Lupita Nyong'oLast year, each of the five women in this category had been previously nominated for at least one Academy Award, combining for a total of eight previous nominations and three Academy Award wins.  This year, however, the Best Supporting Actress category is made up of mostly Oscar rookies: Sally Hawkins, Lupita Nyong’o, and June Squibb are each receiving their first Academy Award nomination.  The other two nominees, Jennifer Lawrence and Julia Roberts, have combined for five nominations and two Oscar wins.  The following is my Oscars ballot for this category, Best Actress in a Supporting Role:

WINNER: Lupita Nyong’o (12 Years A Slave) 

In her first feature-length role, Lupita Nyong’o plays Patsey, a young slave in the South.  Although she is her master’s most productive slave, she is also the object of his sexual desire and physical abuse.  Steve McQueen’s 12 Years A Slave takes an incredibly realistic look at the pre-Civil War era when slavery was prominent throughout the South, and while there are some incredibly powerful acting performances that set the film’s tone, none is more commanding than the 30-year-old Lupita’s.  Lupita 2There are times when you smile as Patsey enjoys some simple parts of life, such as making dolls out of cornhusks, but there are also times when you want to break down because of the evils being bestowed upon her by her master (Michael Fassbender) and his wife (Sarah Poulson).  The vast array of emotions I felt while watching this film were truly illuminated by Lupita’s remarkable debut performance.  Even though Jennifer Lawrence had another amazing acting performance in American Hustle, it is hard for me to pick against Nyong’o this year, and in my opinion, the rookie actress is very much deserving of Hollywood’s highest honor.  Nyong’o has never previously been nominated for an Academy Award.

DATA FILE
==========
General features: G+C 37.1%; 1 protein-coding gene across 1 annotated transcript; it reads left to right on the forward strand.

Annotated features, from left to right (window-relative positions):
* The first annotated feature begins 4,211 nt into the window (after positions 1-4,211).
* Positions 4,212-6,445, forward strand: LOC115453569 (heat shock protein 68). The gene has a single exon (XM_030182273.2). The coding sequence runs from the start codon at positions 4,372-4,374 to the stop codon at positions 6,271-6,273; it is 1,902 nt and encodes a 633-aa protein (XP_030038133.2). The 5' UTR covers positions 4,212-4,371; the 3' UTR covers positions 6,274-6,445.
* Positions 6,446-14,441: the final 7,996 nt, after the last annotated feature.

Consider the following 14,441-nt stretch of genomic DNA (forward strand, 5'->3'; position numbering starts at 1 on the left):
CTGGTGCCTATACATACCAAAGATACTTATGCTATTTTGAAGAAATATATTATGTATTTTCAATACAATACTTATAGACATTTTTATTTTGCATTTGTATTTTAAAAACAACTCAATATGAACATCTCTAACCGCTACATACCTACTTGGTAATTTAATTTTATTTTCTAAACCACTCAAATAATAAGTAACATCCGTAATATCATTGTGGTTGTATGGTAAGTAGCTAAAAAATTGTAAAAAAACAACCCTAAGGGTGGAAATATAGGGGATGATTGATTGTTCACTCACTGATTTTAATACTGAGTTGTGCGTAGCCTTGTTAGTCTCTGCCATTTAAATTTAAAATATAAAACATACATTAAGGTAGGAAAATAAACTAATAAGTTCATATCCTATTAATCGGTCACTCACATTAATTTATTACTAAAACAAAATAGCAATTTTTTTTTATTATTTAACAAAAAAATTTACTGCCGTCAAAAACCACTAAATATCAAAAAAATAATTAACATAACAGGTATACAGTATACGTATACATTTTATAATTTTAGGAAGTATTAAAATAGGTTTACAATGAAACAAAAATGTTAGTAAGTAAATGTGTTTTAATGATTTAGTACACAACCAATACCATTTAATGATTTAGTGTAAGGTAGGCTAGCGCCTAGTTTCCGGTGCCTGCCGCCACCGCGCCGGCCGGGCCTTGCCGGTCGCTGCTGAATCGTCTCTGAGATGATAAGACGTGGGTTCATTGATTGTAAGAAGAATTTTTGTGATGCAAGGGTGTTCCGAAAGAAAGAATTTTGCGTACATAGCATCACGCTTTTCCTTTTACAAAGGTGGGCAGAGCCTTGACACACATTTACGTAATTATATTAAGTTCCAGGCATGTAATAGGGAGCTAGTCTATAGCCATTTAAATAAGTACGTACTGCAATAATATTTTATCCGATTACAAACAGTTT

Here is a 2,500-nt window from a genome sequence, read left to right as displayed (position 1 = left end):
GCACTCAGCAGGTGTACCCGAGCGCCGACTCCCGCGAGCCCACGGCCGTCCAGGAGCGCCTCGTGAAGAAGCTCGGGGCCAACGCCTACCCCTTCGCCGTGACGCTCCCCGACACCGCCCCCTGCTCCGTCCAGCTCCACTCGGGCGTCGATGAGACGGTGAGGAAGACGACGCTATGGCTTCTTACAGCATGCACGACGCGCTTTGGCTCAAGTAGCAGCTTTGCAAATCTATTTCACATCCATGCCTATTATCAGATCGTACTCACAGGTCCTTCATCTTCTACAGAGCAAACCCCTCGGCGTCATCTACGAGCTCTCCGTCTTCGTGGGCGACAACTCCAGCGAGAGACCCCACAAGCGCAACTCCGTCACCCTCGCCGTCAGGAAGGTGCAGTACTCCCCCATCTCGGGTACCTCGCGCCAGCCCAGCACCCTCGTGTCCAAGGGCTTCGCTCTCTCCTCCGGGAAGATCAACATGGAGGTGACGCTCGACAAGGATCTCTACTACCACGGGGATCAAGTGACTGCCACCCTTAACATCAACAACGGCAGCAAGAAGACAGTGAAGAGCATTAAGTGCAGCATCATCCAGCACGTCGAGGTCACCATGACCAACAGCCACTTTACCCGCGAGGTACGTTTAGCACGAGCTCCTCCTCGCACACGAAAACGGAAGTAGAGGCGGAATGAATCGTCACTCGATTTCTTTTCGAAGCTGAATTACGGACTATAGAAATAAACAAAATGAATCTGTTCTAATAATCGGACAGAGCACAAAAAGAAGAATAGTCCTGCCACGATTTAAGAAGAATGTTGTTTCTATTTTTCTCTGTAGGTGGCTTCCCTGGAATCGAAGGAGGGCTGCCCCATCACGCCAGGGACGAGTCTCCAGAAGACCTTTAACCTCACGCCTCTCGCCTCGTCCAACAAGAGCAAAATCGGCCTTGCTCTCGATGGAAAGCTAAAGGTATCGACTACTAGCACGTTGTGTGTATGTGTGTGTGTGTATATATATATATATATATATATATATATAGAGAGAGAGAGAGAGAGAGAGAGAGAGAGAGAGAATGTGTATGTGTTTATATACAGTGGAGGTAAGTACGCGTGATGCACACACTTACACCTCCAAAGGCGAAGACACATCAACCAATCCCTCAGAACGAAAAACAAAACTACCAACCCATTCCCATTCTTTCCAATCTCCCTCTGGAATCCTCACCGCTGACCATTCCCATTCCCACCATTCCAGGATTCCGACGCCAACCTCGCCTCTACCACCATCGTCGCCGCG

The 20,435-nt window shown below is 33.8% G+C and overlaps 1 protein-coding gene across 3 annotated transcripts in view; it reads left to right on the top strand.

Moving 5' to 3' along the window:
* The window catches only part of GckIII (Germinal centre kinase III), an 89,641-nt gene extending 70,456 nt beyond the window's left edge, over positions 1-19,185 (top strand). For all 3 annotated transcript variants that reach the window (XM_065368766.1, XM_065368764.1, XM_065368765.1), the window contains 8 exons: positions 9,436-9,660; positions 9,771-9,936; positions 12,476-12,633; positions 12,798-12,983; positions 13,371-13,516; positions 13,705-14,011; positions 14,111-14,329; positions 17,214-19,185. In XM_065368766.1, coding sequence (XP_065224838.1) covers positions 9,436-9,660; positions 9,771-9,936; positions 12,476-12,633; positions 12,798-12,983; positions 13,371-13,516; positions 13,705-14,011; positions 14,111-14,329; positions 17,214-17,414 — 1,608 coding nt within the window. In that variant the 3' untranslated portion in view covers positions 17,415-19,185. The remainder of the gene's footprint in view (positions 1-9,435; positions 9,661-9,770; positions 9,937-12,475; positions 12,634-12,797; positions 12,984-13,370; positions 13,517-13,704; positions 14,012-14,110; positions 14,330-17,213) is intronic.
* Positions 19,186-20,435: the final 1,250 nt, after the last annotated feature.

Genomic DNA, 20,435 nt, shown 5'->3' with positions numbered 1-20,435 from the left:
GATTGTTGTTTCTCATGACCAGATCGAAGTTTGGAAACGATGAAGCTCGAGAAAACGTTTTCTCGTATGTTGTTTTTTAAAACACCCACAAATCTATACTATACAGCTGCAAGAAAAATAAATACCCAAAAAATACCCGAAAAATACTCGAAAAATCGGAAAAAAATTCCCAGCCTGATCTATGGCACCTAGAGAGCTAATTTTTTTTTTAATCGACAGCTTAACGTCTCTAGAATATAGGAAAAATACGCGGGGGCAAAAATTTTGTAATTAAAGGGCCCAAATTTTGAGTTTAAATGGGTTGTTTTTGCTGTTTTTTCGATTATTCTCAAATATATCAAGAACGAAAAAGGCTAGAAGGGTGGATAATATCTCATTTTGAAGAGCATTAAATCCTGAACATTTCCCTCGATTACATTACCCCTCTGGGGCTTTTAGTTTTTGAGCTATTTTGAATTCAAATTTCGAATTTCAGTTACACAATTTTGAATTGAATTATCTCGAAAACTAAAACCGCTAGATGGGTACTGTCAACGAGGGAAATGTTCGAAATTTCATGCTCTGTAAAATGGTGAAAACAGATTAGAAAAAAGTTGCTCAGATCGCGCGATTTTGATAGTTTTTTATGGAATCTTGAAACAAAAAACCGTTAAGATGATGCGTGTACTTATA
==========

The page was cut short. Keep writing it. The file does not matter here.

2. Jennifer Lawrence (American Hustle)